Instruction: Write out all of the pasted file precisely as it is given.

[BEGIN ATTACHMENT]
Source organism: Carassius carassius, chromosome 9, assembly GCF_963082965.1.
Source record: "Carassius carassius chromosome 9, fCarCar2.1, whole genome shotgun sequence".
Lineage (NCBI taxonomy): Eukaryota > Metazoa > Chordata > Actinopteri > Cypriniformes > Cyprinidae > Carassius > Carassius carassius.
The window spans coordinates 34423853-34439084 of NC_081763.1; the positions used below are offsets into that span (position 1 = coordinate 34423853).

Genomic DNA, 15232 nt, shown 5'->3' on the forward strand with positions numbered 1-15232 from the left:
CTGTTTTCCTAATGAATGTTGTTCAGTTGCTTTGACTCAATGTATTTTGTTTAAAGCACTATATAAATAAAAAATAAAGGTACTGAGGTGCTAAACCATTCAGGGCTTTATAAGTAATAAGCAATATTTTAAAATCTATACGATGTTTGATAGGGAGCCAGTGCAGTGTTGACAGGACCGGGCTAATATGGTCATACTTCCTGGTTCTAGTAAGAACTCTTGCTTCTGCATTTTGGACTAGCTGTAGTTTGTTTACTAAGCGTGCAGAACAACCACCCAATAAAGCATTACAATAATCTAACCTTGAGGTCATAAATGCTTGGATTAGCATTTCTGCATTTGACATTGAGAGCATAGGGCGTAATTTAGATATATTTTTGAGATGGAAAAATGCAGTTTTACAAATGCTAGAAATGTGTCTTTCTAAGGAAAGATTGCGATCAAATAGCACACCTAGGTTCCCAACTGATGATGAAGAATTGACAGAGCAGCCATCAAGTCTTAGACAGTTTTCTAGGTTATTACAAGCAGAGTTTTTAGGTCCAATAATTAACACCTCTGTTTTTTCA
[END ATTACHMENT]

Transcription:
Source organism: Carassius carassius, chromosome 9, assembly GCF_963082965.1.
Source record: "Carassius carassius chromosome 9, fCarCar2.1, whole genome shotgun sequence".
Lineage (NCBI taxonomy): Eukaryota > Metazoa > Chordata > Actinopteri > Cypriniformes > Cyprinidae > Carassius > Carassius carassius.
The window spans coordinates 34423853-34439084 of NC_081763.1; the positions used below are offsets into that span (position 1 = coordinate 34423853).

Genomic DNA, 15232 nt, shown 5'->3' on the forward strand with positions numbered 1-15232 from the left:
CTGTTTTCCTAATGAATGTTGTTCAGTTGCTTTGACTCAATGTATTTTGTTTAAAGCACTATATAAATAAAAAATAAAGGTACTGAGGTGCTAAACCATTCAGGGCTTTATAAGTAATAAGCAATATTTTAAAATCTATACGATGTTTGATAGGGAGCCAGTGCAGTGTTGACAGGACCGGGCTAATATGGTCATACTTCCTGGTTCTAGTAAGAACTCTTGCTTCTGCATTTTGGACTAGCTGTAGTTTGTTTACTAAGCGTGCAGAACAACCACCCAATAAAGCATTACAATAATCTAACCTTGAGGTCATAAATGCTTGGATTAGCATTTCTGCATTTGACATTGAGAGCATAGGGCGTAATTTAGATATATTTTTGAGATGGAAAAATGCAGTTTTACAAATGCTAGAAATGTGTCTTTCTAAGGAAAGATTGCGATCAAATAGCACACCTAGGTTCCCAACTGATGATGAAGAATTGACAGAGCAGCCATCAAGTCTTAGACAGTTTTCTAGGTTATTACAAGCAGAGTTTTTAGGTCCAATAATTAACACCTCTGTTTTTTCA